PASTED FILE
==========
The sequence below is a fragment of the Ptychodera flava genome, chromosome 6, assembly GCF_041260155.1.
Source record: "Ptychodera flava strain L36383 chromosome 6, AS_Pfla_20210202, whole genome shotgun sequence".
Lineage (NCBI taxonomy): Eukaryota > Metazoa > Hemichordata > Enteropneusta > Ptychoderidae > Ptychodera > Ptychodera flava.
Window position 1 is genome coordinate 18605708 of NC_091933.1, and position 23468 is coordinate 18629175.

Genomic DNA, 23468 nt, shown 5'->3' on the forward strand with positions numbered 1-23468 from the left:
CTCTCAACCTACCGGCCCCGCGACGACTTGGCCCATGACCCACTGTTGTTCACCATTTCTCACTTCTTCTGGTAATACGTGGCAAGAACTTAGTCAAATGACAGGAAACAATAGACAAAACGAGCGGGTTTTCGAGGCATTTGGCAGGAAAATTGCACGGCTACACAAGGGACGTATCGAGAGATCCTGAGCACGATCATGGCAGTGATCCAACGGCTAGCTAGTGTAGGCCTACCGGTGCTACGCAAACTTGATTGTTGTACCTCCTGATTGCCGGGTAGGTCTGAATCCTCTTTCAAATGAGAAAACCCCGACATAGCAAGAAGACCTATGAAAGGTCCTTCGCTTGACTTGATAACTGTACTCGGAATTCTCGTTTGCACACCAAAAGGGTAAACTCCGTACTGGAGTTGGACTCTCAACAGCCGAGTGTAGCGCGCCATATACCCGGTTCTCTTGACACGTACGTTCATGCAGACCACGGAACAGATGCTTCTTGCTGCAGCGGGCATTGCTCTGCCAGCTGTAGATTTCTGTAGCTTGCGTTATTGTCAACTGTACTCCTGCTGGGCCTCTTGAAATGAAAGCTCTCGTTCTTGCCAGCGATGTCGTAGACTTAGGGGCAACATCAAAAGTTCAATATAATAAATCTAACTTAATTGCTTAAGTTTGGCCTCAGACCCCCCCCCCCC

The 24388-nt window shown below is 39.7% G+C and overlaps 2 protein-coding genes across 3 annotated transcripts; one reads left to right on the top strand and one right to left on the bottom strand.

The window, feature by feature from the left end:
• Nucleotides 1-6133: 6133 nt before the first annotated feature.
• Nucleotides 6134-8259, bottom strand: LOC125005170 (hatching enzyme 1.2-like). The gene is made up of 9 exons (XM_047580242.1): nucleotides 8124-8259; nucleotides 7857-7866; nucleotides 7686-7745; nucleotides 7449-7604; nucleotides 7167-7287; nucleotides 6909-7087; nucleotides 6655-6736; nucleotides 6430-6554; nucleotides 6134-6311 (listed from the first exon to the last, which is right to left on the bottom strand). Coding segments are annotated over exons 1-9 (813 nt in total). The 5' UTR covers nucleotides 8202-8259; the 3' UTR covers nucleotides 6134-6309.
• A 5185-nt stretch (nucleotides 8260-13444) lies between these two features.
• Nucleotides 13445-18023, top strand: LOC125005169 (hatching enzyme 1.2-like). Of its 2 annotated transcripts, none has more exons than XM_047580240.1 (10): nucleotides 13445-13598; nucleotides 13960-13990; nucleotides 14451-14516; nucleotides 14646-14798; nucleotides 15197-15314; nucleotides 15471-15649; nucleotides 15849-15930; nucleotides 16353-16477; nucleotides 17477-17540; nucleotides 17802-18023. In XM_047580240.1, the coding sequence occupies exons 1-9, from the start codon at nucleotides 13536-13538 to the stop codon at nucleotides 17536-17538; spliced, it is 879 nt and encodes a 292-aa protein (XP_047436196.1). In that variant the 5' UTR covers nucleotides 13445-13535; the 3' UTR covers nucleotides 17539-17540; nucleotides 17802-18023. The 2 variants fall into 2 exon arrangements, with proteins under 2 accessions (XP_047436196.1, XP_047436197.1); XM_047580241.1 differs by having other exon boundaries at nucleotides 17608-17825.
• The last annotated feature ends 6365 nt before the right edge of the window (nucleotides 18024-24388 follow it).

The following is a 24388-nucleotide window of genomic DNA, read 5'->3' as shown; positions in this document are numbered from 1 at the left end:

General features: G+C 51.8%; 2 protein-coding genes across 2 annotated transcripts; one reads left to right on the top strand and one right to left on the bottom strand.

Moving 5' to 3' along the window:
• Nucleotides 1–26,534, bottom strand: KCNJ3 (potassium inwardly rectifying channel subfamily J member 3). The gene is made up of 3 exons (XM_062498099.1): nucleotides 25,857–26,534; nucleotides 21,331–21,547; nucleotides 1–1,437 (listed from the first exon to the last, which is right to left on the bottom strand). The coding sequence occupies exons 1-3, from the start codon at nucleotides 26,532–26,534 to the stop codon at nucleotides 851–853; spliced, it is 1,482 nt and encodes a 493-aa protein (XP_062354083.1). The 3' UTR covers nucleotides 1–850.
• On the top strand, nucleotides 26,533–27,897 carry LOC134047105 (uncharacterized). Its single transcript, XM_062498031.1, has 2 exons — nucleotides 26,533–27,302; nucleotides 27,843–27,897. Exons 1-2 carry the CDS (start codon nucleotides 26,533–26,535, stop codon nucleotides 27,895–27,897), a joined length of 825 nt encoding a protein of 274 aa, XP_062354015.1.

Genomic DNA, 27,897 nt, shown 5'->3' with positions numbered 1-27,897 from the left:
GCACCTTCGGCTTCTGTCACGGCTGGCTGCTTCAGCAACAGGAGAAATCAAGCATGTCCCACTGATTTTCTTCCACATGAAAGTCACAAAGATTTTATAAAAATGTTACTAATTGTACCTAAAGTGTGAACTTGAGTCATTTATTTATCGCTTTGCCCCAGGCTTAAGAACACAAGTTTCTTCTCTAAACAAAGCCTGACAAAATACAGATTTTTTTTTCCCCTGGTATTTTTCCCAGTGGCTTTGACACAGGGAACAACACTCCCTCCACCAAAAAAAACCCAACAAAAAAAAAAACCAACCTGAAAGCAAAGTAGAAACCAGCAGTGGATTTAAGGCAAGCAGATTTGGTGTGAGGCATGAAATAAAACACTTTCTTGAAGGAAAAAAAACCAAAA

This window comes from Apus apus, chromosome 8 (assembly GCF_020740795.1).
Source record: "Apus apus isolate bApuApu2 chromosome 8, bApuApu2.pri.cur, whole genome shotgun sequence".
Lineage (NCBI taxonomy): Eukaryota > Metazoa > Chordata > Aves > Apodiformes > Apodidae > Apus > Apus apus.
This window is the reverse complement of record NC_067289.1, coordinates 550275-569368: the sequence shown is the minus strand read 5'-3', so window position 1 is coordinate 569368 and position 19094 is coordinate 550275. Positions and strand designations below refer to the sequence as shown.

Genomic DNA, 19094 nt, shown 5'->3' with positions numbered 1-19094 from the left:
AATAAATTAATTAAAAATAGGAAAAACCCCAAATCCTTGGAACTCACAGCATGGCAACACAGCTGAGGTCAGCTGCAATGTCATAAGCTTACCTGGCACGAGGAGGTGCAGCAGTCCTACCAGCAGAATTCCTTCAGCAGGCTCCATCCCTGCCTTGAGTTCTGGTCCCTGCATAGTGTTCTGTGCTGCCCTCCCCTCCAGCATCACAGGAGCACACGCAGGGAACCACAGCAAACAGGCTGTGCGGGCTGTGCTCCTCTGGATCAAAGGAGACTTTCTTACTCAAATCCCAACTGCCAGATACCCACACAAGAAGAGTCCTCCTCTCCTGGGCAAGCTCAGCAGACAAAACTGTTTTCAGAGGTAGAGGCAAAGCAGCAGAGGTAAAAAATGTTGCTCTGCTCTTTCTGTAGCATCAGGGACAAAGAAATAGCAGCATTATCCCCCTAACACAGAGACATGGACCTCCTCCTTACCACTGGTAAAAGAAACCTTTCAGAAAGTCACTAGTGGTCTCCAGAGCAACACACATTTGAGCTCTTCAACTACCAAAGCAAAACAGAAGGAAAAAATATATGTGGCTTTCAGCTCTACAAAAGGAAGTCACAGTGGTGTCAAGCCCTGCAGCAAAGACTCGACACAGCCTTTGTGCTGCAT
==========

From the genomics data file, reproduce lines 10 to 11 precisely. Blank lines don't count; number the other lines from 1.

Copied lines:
• Nucleotides 6134-8259, bottom strand: LOC125005170 (hatching enzyme 1.2-like). The gene is made up of 9 exons (XM_047580242.1): nucleotides 8124-8259; nucleotides 7857-7866; nucleotides 7686-7745; nucleotides 7449-7604; nucleotides 7167-7287; nucleotides 6909-7087; nucleotides 6655-6736; nucleotides 6430-6554; nucleotides 6134-6311 (listed from the first exon to the last, which is right to left on the bottom strand). Coding segments are annotated over exons 1-9 (813 nt in total). The 5' UTR covers nucleotides 8202-8259; the 3' UTR covers nucleotides 6134-6309.
• A 5185-nt stretch (nucleotides 8260-13444) lies between these two features.